Wednesday, September 8, 2010

The Highway Code - General rules, techniques and advice for all drivers and riders( General advice )

The Highway Code Introduction

The Highway Code - Rules for drivers and motorcyclists ( 89-102 )

144) You MUST NOT
drive dangerously
drive without due care and attention
drive without reasonable consideration for other road users.
Law RTA 1988 sects 2 & 3 as amended by RTA 1991
145) You MUST NOT drive on or over a pavement, footpath or bridleway
except to gain lawful access to property, or in the case of an emergency.
Laws HA 1835 sect 72 & RTA 1988 sect 34
146) Adapt your driving to the appropriate type and condition of road you are
on. In particular
do not treat speed limits as a target. It is often not appropriate or
to drive at the maximum speed limit
take the road and traffic conditions into account. Be prepared for
unexpected or difficult situations, for example, the road being
beyond a blind bend. Be prepared to adjust your speed as a
where there are junctions, be prepared for road users emerging
in side roads and country lanes look out for unmarked junctions
where nobody has priority
be prepared to stop at traffic control systems, road works,
pedestrian crossings or traffic lights as necessary
try to anticipate what pedestrians and cyclists might do. If
pedestrians, particularly children, are looking the other way,
they may step out into the road without seeing you.
147) Be considerate. Be careful of and considerate towards all types
of road users, especially those requiring extra care (see Rule 204).
You should
try to be understanding if other road users cause problems; they
may be inexperienced or not know the area well
be patient; remember that anyone can make a mistake
not allow yourself to become agitated or involved if someone is
behaving badly on the road. This will only make the situation worse.
Pull over, calm down and, when you feel relaxed, continue your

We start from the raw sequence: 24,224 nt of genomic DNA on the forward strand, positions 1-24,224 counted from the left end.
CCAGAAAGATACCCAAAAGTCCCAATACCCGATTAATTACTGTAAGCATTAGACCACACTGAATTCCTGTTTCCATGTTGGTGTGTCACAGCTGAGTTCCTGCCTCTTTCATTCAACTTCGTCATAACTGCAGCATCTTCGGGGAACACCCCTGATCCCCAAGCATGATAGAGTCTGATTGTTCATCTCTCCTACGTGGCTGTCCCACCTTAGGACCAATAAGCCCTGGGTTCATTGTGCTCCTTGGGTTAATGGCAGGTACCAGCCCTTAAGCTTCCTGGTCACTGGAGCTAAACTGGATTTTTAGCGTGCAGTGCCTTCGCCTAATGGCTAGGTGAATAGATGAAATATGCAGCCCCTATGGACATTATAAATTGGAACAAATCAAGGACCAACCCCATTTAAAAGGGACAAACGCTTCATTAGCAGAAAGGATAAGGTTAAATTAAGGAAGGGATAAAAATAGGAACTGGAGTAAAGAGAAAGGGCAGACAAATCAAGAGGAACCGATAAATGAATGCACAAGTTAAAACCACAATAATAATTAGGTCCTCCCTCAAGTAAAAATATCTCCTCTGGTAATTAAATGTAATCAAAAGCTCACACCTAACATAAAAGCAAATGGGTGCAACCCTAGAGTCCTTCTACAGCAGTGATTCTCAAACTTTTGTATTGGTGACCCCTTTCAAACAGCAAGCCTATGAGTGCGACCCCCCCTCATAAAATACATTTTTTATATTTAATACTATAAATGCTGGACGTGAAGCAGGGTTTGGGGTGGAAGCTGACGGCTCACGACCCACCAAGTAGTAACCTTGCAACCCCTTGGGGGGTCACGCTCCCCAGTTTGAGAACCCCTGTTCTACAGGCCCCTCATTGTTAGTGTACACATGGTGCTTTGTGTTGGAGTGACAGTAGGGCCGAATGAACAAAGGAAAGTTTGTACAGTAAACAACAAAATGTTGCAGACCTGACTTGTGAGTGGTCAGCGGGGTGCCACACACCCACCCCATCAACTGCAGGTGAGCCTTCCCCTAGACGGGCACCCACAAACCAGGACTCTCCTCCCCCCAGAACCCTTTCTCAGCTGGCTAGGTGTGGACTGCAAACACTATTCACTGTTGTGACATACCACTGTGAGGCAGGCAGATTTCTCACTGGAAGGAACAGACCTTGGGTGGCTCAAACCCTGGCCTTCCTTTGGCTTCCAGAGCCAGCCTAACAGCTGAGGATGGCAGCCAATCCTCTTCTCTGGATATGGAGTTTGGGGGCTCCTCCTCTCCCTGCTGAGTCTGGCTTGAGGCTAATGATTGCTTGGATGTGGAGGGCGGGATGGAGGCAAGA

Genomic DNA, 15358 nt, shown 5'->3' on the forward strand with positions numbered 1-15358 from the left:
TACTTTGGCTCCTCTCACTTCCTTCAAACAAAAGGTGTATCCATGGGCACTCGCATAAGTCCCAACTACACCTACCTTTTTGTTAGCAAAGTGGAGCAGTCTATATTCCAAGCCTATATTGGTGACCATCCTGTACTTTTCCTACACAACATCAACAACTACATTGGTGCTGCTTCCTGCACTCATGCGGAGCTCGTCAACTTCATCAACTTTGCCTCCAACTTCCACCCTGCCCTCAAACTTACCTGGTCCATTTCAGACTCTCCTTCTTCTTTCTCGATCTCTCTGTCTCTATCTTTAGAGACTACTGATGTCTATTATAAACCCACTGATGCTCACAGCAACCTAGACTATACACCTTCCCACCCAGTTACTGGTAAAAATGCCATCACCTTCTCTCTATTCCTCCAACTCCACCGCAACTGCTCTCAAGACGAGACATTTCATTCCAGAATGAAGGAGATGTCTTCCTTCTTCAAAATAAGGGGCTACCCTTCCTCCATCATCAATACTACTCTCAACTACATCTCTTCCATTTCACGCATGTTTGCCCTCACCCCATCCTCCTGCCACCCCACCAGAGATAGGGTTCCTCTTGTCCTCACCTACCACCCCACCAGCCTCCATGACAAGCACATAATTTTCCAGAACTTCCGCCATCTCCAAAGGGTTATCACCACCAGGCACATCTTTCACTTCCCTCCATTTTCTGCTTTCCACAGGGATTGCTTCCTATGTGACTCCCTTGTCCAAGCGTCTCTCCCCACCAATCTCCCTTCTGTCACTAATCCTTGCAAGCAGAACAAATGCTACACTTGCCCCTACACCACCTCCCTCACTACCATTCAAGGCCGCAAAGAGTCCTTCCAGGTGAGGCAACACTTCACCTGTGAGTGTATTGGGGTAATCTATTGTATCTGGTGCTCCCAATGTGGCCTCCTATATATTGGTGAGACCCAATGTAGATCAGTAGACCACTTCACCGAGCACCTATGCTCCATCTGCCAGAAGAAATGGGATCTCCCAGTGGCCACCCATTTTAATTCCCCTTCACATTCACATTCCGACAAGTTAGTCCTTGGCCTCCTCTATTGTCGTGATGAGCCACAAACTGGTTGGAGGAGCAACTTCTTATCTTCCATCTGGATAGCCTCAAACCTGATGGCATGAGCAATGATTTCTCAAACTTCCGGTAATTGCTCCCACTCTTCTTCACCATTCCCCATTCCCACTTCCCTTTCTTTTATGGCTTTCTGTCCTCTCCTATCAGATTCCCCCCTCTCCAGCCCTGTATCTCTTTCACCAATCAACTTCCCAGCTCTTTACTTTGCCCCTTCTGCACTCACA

slow down and hold back if a road user pulls out into your path at a
junction. Allow them to get clear. Do not overreact by driving too
close behind to intimidate them.
not throw anything out of a vehicle, for example, cigarette ends,
cans, paper or carrier bags. This can endanger other road users,
particularly motorcyclists and cyclists.
148) Safe driving and riding needs concentration. Avoid distractions when
driving or riding such as
loud music (this may mask other sounds)
trying to read maps
inserting a cassette or CD or tuning a radio
arguing with your passengers or other road
eating and drinking
You MUST NOT smoke in public transport vehicles or in vehicles
used for work purposes in certain prescribed circumstances.
Separate regulations apply to England, Wales and Scotland.  
Laws TSf(EV) regs 2007, TSfP(W) regs 2007 & TPSCP(S) 
regs 2006 
Mobile phones and in-vehicle technology
149) You MUST exercise proper control of your vehicle at all times. You
MUST NOT use a hand-held mobile phone, or similar device, when
driving or when supervising a learner driver, except to call 999 or 112
in a genuine emergency when it is unsafe or impractical to stop.
Never use a hand-held microphone when driving. Using hands-free
equipment is also likely to distract your attention from the road. It is
far safer not to use any telephone while you are driving or riding – find
a safe place to stop first or use the voicemail facility and listen to
messages later.
Laws RTA 1988 sects 2 & 3 & CUR regs 104 & 110
150) There is a danger of driver distraction being caused by in-vehicle
systems such as satellite navigation systems, congestion warning
systems, PCs, multi-media, etc. You MUST exercise proper
control of your vehicle at all times. Do not rely on driver assistance
systems such as cruise control or lane departure warnings. They are
available to assist but you should not reduce your concentration
levels. Do not be distracted by maps or screen-based information
(such as navigation or vehicle management systems) while driving